Achieving financial security is only possible if you invest your money to let it grow. Your basic savings account won’t amount to much, CDs provide mediocre returns, and the stock market is risky. So what’s a person to do? Diversifying your investments is the key and investing in real estate is a great way to do it. If you’re thinking about adding real estate to your portfolio, check out this guide on buying a house to rent out.
Overview of buying your first rental property
Buying a house to rent out can be a great way to bring in more monthly cash flow. When you buy your first rental property, there is a lot to consider. The type of property, how you’ll find tenants, and how you’ll manage the property are just the tip of the iceberg.
Lenders look at rental properties differently than your primary residence. They usually want a larger down payment and charge higher interest rates on the mortgage to make up for the risk. You’re more likely to default on a home you don’t live in than the one you do, especially if you have financial trouble.
Before you buy a rental property, make sure you have the money saved for a down payment, a contingency plan if you lose your tenants and have to cover the mortgage payment and other housing costs yourself, and a plan to manage the property. Will you hire a property management company or do it yourself?
Is buying a house to rent out a good idea?
Any investment is a gamble. There’s an opportunity cost when you invest your money in anything, whether stocks, bonds, or real estate. You choose to invest your money in one investment, which means you can’t invest it in another.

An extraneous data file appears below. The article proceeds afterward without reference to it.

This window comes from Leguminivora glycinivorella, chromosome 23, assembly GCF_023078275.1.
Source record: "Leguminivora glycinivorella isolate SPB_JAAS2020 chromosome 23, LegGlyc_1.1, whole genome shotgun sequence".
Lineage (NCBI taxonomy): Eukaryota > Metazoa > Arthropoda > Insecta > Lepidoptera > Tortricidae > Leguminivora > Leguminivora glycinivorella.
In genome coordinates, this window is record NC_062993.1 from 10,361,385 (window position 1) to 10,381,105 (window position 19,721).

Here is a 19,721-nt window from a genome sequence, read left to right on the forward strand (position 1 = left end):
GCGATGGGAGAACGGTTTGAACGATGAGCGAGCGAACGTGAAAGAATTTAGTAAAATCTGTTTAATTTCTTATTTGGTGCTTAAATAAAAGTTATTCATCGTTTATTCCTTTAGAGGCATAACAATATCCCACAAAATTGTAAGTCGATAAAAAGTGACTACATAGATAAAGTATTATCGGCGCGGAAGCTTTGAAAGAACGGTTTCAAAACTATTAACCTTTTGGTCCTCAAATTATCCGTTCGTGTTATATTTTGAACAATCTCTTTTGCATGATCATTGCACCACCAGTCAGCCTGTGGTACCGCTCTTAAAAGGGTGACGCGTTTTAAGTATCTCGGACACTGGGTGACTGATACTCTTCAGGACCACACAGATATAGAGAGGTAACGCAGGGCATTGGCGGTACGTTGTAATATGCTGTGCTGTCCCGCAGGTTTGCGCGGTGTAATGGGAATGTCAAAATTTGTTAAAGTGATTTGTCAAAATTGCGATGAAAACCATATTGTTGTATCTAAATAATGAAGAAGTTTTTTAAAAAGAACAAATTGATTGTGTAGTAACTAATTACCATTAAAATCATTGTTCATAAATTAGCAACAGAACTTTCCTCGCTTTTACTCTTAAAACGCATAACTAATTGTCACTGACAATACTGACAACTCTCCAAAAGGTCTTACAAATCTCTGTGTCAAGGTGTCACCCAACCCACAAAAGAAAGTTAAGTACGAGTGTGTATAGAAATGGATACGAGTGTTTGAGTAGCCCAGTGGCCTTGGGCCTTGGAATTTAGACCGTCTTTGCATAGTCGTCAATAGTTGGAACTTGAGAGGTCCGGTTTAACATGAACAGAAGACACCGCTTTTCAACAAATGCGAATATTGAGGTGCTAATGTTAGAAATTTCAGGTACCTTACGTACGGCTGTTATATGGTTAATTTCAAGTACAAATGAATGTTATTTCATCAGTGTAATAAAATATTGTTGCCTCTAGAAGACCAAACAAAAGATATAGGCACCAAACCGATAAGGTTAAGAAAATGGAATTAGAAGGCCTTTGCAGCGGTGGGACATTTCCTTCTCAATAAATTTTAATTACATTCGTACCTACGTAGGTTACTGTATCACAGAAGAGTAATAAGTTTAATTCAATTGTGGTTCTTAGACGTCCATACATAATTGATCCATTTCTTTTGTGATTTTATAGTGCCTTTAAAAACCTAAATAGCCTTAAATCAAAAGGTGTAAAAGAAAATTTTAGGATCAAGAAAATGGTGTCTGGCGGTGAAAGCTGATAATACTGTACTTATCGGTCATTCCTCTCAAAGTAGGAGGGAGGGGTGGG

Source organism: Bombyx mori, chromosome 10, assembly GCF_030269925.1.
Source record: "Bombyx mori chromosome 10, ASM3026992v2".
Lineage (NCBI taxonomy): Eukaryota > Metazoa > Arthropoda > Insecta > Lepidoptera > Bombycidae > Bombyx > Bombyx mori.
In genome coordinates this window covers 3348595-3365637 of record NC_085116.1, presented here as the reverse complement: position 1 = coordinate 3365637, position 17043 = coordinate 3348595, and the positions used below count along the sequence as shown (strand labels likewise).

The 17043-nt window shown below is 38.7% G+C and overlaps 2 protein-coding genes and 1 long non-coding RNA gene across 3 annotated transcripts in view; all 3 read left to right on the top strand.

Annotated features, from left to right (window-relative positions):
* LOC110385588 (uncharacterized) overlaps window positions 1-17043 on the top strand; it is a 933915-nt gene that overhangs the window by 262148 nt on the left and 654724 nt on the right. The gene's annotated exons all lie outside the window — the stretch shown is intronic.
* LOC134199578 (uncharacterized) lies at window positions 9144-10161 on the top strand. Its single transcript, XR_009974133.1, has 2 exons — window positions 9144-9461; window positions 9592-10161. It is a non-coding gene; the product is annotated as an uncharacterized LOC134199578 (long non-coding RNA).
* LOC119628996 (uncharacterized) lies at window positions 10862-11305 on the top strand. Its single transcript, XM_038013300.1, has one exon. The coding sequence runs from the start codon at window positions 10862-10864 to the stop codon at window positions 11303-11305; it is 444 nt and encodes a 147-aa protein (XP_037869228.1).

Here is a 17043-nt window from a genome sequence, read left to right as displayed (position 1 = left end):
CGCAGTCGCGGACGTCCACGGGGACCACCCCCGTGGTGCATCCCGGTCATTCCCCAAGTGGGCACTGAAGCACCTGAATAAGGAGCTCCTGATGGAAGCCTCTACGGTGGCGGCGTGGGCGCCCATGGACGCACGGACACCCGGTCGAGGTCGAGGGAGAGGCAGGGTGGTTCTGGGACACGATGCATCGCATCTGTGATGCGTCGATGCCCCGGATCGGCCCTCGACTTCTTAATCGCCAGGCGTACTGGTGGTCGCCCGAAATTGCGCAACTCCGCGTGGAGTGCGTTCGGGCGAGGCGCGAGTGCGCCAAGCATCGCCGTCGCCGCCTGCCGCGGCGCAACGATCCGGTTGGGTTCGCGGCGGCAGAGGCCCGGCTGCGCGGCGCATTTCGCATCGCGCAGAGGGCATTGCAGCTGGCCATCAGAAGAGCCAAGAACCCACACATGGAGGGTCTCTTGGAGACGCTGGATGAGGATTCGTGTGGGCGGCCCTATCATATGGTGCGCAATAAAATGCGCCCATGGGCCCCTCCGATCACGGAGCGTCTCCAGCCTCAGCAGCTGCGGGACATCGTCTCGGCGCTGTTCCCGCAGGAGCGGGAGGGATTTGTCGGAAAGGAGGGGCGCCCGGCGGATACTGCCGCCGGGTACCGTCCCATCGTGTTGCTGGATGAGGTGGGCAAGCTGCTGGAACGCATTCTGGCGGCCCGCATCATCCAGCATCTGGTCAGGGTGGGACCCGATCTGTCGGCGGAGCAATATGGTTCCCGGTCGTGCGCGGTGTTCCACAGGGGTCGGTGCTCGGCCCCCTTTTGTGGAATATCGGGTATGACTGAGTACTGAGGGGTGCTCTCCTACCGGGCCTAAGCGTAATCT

There’s no guarantee that any investment will perform well. Real estate tends to be more consistent than the stock market, but it still has its risks. That’s why it’s important to make sure you have enough funds set aside should things go wrong.
When things go right in real estate investments, it can be a great way to supplement your income. Real estate typically appreciates, which means your investment grows over time. As you pay the mortgage down and the home appreciates, you increase your home equity or the money you’d get in hand if you sold the house today. Before you become a landlord, you should understand the good and bad sides.
Pros and cons of becoming a landlord
Landlords have a lot of responsibility on their shoulders, but it often pays off financially. Here’s what to think about when becoming a landlord.
Pros of buying a house to rent out
- You can write off many of the expenses of maintaining and repairing the home as business expenses.
- The net cash flow earned from your rent after expenses can supplement your retirement income or other financial goals.
- The rent collected can offset the mortgage, repair costs, and expenses to run the home while you earn the home’s appreciation.
- You don’t have to pay Social Security taxes on your rental income.
- Real estate isn’t as volatile as the stock market and often reacts opposite to the market, helping you diversify.
Cons of buying a house to rent out
- You never know what type of tenant you’re getting, if they’ll be destructive or if they’ll default on their rent.
- You must follow through on a lease even if you need to sell the house fast to liquidate your investment.
- It’s a lot of work maintaining and running a house. Anytime something goes wrong, you are responsible.
- If you invest long distance, you’ll have to pay a property management company which can be expensive.
- There’s no guarantee your investment will appreciate.
Buying a house to rent out (6 Key tips)
Buying a house to rent out is exciting and overwhelming at the same time. Before you buy your first rental property, use these tips.
1. Get to know the area